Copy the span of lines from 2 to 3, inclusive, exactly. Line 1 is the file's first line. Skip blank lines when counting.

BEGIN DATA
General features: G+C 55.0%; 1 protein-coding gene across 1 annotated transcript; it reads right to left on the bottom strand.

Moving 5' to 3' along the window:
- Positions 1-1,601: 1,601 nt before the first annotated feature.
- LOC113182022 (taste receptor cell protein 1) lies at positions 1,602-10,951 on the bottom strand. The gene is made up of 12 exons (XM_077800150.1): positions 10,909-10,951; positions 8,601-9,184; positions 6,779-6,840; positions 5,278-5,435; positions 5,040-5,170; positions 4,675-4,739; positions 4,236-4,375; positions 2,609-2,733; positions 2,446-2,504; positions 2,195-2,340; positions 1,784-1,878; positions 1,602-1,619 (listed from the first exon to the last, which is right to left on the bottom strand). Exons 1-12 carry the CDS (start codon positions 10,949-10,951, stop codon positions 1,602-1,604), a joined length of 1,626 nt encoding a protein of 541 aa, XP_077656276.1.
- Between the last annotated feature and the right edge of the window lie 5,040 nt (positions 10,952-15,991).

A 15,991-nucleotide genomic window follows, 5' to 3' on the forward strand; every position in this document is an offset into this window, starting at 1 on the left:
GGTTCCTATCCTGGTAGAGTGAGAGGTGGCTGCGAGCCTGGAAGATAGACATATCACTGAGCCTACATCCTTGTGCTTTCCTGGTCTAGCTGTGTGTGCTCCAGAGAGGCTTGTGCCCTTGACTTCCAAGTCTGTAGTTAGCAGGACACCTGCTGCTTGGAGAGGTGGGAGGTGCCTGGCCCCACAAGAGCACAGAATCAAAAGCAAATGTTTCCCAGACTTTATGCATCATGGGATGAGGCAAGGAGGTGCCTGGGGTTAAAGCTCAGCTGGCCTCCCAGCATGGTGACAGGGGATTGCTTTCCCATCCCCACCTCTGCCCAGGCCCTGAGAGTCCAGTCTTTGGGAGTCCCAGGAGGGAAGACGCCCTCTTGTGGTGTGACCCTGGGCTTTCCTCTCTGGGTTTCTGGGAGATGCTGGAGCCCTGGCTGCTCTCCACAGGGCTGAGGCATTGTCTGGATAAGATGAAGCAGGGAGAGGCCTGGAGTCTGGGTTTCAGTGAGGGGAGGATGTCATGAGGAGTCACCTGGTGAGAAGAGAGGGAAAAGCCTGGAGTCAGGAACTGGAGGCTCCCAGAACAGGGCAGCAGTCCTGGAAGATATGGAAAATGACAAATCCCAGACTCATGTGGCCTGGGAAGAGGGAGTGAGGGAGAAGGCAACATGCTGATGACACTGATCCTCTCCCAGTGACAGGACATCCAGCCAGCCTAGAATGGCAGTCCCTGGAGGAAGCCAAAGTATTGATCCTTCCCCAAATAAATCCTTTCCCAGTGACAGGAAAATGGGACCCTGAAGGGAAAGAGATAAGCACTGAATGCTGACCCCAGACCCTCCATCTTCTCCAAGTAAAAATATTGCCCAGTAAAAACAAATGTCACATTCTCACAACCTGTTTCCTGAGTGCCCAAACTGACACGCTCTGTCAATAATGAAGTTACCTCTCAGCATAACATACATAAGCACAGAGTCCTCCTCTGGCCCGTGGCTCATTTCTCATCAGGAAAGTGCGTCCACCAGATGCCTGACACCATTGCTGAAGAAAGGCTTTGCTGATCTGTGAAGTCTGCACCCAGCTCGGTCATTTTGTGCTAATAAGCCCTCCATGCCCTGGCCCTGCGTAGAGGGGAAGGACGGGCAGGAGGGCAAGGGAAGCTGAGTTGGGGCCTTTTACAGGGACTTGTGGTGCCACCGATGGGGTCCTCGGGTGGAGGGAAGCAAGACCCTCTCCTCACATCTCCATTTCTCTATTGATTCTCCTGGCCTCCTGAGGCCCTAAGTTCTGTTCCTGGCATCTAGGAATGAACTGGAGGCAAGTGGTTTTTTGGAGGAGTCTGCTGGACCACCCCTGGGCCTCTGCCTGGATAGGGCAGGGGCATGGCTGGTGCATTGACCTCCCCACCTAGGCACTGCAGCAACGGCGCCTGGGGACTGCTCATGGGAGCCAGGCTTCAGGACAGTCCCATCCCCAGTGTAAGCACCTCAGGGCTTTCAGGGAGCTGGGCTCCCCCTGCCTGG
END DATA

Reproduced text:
Moving 5' to 3' along the window:
- Positions 1-1,601: 1,601 nt before the first annotated feature.